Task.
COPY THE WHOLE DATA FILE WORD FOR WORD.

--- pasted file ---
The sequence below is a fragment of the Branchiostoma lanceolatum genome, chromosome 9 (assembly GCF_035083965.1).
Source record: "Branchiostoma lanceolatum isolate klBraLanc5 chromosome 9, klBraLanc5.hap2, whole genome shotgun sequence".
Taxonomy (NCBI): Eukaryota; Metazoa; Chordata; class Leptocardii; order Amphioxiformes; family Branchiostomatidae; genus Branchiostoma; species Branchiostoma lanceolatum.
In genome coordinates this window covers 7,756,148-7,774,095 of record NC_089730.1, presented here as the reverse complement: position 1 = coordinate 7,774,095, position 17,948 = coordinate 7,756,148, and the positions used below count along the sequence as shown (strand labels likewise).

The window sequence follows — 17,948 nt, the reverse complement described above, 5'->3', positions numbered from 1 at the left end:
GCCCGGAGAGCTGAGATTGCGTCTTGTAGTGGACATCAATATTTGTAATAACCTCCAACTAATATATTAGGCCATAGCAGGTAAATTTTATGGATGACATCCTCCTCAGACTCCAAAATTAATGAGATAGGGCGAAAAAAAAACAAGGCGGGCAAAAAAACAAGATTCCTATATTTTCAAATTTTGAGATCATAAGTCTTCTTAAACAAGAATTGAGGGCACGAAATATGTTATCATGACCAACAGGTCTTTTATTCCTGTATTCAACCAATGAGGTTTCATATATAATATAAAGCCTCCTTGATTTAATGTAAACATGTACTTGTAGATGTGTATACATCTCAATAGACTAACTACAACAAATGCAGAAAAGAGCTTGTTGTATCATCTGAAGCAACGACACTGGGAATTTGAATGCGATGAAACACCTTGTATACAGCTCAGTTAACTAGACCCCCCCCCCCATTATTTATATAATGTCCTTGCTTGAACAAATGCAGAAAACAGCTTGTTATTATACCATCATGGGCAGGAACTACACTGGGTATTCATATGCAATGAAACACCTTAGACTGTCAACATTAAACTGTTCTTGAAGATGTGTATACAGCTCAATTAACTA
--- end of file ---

The sequence below is a fragment of the Branchiostoma lanceolatum genome, chromosome 9 (assembly GCF_035083965.1).
Source record: "Branchiostoma lanceolatum isolate klBraLanc5 chromosome 9, klBraLanc5.hap2, whole genome shotgun sequence".
Taxonomy (NCBI): Eukaryota; Metazoa; Chordata; class Leptocardii; order Amphioxiformes; family Branchiostomatidae; genus Branchiostoma; species Branchiostoma lanceolatum.
In genome coordinates this window covers 7,756,148-7,774,095 of record NC_089730.1, presented here as the reverse complement: position 1 = coordinate 7,774,095, position 17,948 = coordinate 7,756,148, and the positions used below count along the sequence as shown (strand labels likewise).

The window sequence follows — 17,948 nt, the reverse complement described above, 5'->3', positions numbered from 1 at the left end:
GCCCGGAGAGCTGAGATTGCGTCTTGTAGTGGACATCAATATTTGTAATAACCTCCAACTAATATATTAGGCCATAGCAGGTAAATTTTATGGATGACATCCTCCTCAGACTCCAAAATTAATGAGATAGGGCGAAAAAAAAACAAGGCGGGCAAAAAAACAAGATTCCTATATTTTCAAATTTTGAGATCATAAGTCTTCTTAAACAAGAATTGAGGGCACGAAATATGTTATCATGACCAACAGGTCTTTTATTCCTGTATTCAACCAATGAGGTTTCATATATAATATAAAGCCTCCTTGATTTAATGTAAACATGTACTTGTAGATGTGTATACATCTCAATAGACTAACTACAACAAATGCAGAAAAGAGCTTGTTGTATCATCTGAAGCAACGACACTGGGAATTTGAATGCGATGAAACACCTTGTATACAGCTCAGTTAACTAGACCCCCCCCCCCATTATTTATATAATGTCCTTGCTTGAACAAATGCAGAAAACAGCTTGTTATTATACCATCATGGGCAGGAACTACACTGGGTATTCATATGCAATGAAACACCTTAGACTGTCAACATTAAACTGTTCTTGAAGATGTGTATACAGCTCAATTAACTA